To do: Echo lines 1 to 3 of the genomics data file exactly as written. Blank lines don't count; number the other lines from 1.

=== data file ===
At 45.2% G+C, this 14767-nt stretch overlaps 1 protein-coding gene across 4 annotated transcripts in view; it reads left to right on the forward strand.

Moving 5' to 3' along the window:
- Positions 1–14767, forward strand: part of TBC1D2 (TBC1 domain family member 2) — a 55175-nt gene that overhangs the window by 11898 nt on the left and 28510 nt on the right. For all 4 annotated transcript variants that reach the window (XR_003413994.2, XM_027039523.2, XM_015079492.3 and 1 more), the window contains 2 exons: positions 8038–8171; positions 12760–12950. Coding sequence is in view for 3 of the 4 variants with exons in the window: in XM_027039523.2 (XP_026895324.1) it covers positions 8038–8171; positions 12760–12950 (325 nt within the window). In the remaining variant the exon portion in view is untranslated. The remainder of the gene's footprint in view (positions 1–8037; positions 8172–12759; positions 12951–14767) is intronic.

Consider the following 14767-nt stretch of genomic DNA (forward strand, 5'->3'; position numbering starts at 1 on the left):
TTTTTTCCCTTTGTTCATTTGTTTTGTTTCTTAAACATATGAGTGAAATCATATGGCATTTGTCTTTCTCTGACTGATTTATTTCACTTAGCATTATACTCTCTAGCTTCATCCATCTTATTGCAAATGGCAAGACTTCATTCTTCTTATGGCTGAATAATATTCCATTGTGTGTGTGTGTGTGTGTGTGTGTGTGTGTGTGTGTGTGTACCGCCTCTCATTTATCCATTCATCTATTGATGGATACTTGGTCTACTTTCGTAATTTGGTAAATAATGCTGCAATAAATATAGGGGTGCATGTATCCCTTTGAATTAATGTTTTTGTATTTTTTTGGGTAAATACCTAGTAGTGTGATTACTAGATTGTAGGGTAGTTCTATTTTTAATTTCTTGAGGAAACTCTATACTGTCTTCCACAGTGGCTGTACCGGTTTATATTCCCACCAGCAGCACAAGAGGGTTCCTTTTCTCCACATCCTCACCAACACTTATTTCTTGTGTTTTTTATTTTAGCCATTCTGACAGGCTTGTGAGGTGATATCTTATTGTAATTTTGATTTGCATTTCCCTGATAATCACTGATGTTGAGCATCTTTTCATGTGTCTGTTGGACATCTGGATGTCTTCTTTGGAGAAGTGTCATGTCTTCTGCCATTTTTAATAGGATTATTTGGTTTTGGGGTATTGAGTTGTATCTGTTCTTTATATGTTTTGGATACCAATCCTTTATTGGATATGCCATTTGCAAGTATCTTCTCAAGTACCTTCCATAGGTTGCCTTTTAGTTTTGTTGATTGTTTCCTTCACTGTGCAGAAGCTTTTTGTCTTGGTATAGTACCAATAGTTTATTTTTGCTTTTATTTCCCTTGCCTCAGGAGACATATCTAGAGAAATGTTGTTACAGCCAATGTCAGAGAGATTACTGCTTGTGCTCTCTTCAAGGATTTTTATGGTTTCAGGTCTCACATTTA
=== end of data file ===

At 45.2% G+C, this 14767-nt stretch overlaps 1 protein-coding gene across 4 annotated transcripts in view; it reads left to right on the forward strand.

Moving 5' to 3' along the window:
- Positions 1–14767, forward strand: part of TBC1D2 (TBC1 domain family member 2) — a 55175-nt gene that overhangs the window by 11898 nt on the left and 28510 nt on the right. For all 4 annotated transcript variants that reach the window (XR_003413994.2, XM_027039523.2, XM_015079492.3 and 1 more), the window contains 2 exons: positions 8038–8171; positions 12760–12950. Coding sequence is in view for 3 of the 4 variants with exons in the window: in XM_027039523.2 (XP_026895324.1) it covers positions 8038–8171; positions 12760–12950 (325 nt within the window). In the remaining variant the exon portion in view is untranslated. The remainder of the gene's footprint in view (positions 1–8037; positions 8172–12759; positions 12951–14767) is intronic.